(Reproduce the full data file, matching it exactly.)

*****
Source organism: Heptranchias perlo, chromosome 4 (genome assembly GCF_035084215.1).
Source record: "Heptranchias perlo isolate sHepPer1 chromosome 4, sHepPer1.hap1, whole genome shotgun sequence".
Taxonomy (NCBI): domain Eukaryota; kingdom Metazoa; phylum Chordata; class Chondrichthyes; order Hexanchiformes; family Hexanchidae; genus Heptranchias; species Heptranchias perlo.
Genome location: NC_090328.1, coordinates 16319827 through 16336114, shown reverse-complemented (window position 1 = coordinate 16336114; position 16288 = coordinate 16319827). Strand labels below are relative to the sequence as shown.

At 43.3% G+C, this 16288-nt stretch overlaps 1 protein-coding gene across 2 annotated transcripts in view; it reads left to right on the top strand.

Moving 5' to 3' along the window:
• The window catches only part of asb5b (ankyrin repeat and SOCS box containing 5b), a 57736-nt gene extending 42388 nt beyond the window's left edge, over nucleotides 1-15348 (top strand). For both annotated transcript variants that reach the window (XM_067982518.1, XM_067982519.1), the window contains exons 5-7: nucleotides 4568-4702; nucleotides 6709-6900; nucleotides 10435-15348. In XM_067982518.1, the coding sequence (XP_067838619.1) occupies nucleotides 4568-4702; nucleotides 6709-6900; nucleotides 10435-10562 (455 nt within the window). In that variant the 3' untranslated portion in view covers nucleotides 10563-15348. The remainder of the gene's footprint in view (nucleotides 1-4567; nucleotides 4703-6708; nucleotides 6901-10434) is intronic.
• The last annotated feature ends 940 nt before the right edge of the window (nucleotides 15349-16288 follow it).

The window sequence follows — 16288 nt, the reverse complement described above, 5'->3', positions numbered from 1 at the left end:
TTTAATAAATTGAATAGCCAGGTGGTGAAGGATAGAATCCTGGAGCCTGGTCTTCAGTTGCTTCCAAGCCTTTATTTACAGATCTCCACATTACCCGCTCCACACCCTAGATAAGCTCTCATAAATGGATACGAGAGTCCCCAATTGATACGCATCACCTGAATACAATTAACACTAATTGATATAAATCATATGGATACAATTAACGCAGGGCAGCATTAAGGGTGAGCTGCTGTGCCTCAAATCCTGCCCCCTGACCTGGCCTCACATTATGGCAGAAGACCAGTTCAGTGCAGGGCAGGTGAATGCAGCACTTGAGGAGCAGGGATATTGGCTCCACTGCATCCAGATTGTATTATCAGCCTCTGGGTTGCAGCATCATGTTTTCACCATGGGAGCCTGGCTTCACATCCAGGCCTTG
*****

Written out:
Source organism: Heptranchias perlo, chromosome 4 (genome assembly GCF_035084215.1).
Source record: "Heptranchias perlo isolate sHepPer1 chromosome 4, sHepPer1.hap1, whole genome shotgun sequence".
Taxonomy (NCBI): domain Eukaryota; kingdom Metazoa; phylum Chordata; class Chondrichthyes; order Hexanchiformes; family Hexanchidae; genus Heptranchias; species Heptranchias perlo.
Genome location: NC_090328.1, coordinates 16319827 through 16336114, shown reverse-complemented (window position 1 = coordinate 16336114; position 16288 = coordinate 16319827). Strand labels below are relative to the sequence as shown.

At 43.3% G+C, this 16288-nt stretch overlaps 1 protein-coding gene across 2 annotated transcripts in view; it reads left to right on the top strand.

Moving 5' to 3' along the window:
• The window catches only part of asb5b (ankyrin repeat and SOCS box containing 5b), a 57736-nt gene extending 42388 nt beyond the window's left edge, over nucleotides 1-15348 (top strand). For both annotated transcript variants that reach the window (XM_067982518.1, XM_067982519.1), the window contains exons 5-7: nucleotides 4568-4702; nucleotides 6709-6900; nucleotides 10435-15348. In XM_067982518.1, the coding sequence (XP_067838619.1) occupies nucleotides 4568-4702; nucleotides 6709-6900; nucleotides 10435-10562 (455 nt within the window). In that variant the 3' untranslated portion in view covers nucleotides 10563-15348. The remainder of the gene's footprint in view (nucleotides 1-4567; nucleotides 4703-6708; nucleotides 6901-10434) is intronic.
• The last annotated feature ends 940 nt before the right edge of the window (nucleotides 15349-16288 follow it).

The window sequence follows — 16288 nt, the reverse complement described above, 5'->3', positions numbered from 1 at the left end:
TTTAATAAATTGAATAGCCAGGTGGTGAAGGATAGAATCCTGGAGCCTGGTCTTCAGTTGCTTCCAAGCCTTTATTTACAGATCTCCACATTACCCGCTCCACACCCTAGATAAGCTCTCATAAATGGATACGAGAGTCCCCAATTGATACGCATCACCTGAATACAATTAACACTAATTGATATAAATCATATGGATACAATTAACGCAGGGCAGCATTAAGGGTGAGCTGCTGTGCCTCAAATCCTGCCCCCTGACCTGGCCTCACATTATGGCAGAAGACCAGTTCAGTGCAGGGCAGGTGAATGCAGCACTTGAGGAGCAGGGATATTGGCTCCACTGCATCCAGATTGTATTATCAGCCTCTGGGTTGCAGCATCATGTTTTCACCATGGGAGCCTGGCTTCACATCCAGGCCTTG